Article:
Amidst the striving to improve the efficiency of all heating and domestic hot water systems, it seems that the indirect water heaters offered in North America haven’t changed much over the years.
I did a Web-based search of the product specifications offered by several manufacturers of indirect water heaters. The vast majority of them specify thermal performance ratings based on a coil (or other heat exchanger) inlet temperature of either 180 degrees F, 190 degrees F or 200 degrees F. Some reference a GAMA test method based on the domestic water being heated from 50 degrees to 140 degrees F, along with an associated heat exchanger inlet temperature of 180 degrees F. Some provide a thermal input rating (in Btu/hr.), but with no mention of the required heat exchanger supply temperature or flow rate.
I guess it’s up to the installer to keep cranking up the boiler temperature or flow rate until the unit delivers sufficient hot water recovery rates.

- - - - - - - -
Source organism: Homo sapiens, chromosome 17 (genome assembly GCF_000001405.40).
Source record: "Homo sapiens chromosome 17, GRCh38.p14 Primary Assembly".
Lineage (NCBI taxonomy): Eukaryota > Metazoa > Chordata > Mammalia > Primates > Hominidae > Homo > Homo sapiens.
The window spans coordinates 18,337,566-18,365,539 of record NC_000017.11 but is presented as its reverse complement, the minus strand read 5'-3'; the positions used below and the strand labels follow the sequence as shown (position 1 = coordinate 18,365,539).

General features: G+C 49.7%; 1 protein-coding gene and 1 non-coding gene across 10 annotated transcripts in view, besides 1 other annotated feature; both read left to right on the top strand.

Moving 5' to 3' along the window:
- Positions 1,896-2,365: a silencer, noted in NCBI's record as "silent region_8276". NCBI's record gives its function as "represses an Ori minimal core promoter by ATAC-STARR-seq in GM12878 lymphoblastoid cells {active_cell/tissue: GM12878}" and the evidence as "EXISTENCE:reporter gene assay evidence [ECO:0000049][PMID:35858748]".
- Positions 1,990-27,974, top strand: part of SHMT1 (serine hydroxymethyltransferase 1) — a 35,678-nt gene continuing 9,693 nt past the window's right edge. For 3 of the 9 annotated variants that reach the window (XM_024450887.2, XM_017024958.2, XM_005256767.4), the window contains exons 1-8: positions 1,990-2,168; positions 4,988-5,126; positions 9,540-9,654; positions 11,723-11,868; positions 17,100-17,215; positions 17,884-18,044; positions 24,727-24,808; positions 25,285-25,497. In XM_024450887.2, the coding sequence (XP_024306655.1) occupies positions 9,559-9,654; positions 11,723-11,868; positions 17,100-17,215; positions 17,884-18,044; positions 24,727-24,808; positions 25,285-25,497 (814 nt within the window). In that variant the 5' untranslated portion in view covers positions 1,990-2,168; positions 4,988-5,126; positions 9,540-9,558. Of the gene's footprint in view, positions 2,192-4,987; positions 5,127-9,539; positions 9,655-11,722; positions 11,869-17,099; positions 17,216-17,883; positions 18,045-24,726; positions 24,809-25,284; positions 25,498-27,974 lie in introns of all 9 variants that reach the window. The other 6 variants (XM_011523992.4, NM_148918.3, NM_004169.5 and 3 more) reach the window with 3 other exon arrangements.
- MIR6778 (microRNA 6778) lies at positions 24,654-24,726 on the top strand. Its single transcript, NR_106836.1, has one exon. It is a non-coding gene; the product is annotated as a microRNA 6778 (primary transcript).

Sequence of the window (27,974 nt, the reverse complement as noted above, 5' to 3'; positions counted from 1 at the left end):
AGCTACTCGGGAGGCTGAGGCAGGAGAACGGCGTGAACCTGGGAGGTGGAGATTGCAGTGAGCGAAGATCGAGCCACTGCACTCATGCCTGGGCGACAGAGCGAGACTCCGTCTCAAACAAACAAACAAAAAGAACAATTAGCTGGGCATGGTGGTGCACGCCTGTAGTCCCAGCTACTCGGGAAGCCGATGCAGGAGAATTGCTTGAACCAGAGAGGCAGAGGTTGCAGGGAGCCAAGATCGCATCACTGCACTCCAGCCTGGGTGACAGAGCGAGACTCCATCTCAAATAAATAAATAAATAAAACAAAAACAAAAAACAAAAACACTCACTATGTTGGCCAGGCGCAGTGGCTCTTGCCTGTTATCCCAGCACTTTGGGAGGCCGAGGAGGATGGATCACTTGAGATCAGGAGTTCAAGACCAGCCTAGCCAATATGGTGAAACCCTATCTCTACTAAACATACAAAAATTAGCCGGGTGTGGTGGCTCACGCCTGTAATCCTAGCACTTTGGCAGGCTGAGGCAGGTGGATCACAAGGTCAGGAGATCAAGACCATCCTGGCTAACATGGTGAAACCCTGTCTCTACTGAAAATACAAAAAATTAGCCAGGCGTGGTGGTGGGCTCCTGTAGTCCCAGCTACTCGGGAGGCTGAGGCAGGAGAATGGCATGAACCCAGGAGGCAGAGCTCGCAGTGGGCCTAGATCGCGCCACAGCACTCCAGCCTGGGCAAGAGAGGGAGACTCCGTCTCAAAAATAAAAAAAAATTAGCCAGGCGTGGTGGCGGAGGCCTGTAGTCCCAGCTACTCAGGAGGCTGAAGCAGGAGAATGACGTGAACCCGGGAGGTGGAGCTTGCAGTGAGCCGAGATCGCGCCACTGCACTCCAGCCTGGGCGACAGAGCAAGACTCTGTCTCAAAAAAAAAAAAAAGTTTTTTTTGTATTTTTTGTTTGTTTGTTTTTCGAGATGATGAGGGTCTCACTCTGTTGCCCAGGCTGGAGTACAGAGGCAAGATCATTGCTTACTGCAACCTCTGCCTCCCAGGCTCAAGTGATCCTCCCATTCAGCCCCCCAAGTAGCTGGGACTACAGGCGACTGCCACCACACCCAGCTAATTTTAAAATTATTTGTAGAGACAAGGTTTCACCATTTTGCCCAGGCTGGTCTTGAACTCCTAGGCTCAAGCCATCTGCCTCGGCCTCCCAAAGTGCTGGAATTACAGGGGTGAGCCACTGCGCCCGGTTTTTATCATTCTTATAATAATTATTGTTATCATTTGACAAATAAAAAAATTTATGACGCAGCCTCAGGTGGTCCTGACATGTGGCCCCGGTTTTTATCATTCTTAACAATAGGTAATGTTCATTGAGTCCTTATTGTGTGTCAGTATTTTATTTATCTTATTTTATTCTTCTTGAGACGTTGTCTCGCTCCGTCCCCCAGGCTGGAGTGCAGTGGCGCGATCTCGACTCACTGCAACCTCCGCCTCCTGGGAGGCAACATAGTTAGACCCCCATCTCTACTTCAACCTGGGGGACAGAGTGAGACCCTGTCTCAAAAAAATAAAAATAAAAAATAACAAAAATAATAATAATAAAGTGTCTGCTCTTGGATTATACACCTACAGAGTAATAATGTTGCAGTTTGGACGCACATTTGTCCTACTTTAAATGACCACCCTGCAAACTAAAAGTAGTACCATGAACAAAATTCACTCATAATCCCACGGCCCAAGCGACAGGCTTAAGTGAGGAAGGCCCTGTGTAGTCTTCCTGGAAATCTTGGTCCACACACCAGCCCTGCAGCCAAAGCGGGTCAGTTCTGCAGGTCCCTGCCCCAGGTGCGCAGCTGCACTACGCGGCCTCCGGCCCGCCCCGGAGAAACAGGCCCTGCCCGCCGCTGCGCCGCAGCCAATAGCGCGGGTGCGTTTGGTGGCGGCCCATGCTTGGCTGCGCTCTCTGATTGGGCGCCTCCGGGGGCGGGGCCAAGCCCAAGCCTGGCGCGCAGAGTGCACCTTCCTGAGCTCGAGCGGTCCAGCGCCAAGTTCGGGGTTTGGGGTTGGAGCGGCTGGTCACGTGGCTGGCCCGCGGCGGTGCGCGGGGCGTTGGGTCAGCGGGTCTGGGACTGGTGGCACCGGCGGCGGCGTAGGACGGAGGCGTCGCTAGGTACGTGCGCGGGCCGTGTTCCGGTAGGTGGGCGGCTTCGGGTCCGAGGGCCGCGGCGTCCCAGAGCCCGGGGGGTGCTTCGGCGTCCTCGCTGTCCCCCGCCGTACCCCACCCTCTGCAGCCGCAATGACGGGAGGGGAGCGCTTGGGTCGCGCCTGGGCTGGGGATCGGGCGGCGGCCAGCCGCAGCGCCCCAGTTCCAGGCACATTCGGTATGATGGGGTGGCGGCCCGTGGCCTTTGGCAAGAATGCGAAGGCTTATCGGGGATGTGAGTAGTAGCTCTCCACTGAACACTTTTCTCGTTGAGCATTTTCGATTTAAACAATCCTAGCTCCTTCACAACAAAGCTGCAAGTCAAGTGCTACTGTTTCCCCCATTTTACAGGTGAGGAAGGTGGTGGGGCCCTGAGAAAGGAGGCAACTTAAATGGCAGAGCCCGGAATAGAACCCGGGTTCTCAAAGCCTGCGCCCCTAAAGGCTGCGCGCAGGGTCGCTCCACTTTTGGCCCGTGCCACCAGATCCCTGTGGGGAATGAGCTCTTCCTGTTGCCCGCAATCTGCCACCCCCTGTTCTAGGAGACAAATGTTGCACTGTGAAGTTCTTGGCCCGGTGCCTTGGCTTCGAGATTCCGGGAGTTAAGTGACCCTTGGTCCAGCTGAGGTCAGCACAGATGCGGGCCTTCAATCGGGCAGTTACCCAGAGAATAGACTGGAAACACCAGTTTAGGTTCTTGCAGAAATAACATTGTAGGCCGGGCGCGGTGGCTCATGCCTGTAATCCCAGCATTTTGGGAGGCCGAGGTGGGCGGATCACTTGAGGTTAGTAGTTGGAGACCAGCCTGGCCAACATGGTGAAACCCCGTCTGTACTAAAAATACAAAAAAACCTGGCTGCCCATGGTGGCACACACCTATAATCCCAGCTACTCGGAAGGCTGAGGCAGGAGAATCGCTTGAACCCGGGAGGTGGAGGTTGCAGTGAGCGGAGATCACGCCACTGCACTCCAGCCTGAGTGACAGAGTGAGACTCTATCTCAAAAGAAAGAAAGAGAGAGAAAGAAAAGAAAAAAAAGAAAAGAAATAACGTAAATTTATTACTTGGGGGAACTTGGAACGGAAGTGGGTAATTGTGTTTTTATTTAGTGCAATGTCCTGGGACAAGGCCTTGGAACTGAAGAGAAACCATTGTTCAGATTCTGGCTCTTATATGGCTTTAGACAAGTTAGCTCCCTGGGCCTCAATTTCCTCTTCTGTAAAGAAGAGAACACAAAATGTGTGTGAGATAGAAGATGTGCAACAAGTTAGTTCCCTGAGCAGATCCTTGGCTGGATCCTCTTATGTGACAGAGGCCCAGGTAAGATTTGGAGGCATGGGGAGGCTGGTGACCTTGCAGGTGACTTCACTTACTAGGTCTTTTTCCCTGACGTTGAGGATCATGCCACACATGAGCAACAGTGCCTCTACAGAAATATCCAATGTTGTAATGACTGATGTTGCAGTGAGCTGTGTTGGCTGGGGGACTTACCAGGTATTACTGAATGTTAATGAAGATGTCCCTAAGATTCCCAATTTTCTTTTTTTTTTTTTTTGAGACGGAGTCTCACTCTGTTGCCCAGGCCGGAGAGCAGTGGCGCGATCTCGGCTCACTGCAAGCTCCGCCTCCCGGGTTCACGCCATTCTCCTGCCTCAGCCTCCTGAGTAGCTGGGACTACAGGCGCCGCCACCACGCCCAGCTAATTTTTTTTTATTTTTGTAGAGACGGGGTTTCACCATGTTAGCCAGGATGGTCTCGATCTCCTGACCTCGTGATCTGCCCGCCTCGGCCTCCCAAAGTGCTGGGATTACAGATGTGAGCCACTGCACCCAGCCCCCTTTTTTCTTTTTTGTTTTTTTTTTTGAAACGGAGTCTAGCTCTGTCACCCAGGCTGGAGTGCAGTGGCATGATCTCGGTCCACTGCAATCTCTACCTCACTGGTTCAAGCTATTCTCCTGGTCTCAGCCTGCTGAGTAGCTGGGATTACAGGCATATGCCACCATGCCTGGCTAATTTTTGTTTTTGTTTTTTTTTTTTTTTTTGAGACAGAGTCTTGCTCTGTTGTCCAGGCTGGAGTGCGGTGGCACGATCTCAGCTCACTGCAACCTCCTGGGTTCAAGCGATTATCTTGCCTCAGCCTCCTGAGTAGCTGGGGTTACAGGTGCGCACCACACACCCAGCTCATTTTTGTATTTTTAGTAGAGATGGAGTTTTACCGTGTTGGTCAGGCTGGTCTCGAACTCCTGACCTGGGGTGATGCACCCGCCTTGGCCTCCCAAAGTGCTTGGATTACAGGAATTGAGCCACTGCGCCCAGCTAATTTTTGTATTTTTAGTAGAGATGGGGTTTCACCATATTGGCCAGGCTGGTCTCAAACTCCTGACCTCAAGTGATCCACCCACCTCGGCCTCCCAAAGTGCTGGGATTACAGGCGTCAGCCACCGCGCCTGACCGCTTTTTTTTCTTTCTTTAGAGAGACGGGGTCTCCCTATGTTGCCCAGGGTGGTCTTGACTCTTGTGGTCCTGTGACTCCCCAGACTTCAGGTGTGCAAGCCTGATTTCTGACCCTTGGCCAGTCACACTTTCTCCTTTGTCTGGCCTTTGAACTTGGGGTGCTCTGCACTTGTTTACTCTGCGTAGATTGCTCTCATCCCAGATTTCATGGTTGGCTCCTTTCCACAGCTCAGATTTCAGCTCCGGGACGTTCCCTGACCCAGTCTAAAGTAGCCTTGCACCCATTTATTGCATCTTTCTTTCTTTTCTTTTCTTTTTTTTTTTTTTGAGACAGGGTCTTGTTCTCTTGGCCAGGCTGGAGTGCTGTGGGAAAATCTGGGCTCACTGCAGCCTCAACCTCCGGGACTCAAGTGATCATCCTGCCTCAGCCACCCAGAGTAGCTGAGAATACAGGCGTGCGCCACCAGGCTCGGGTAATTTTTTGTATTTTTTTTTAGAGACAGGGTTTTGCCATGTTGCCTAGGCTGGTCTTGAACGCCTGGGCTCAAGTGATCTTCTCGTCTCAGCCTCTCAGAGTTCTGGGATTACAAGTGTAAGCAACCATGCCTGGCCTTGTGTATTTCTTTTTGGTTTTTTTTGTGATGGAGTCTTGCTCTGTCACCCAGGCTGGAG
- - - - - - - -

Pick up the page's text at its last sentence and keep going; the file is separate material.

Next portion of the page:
Here's my beefA mod/con boiler operating at a water inlet temperature of 180 degrees F and a temperature rise of 20 degrees F has a thermal efficiency of around 86 percent. These high water temperatures are well above the dew point of the exhaust gases. Under such conditions, the mod/con boiler is not operating in condensing mode. Instead, it’s operating an efficiency comparable to a modern conventional boiler operating under the same water temperature conditions.
The same mod/con boiler operating with an inlet temperature of 110 degrees F would have a thermal efficiency of around 92.5 percent.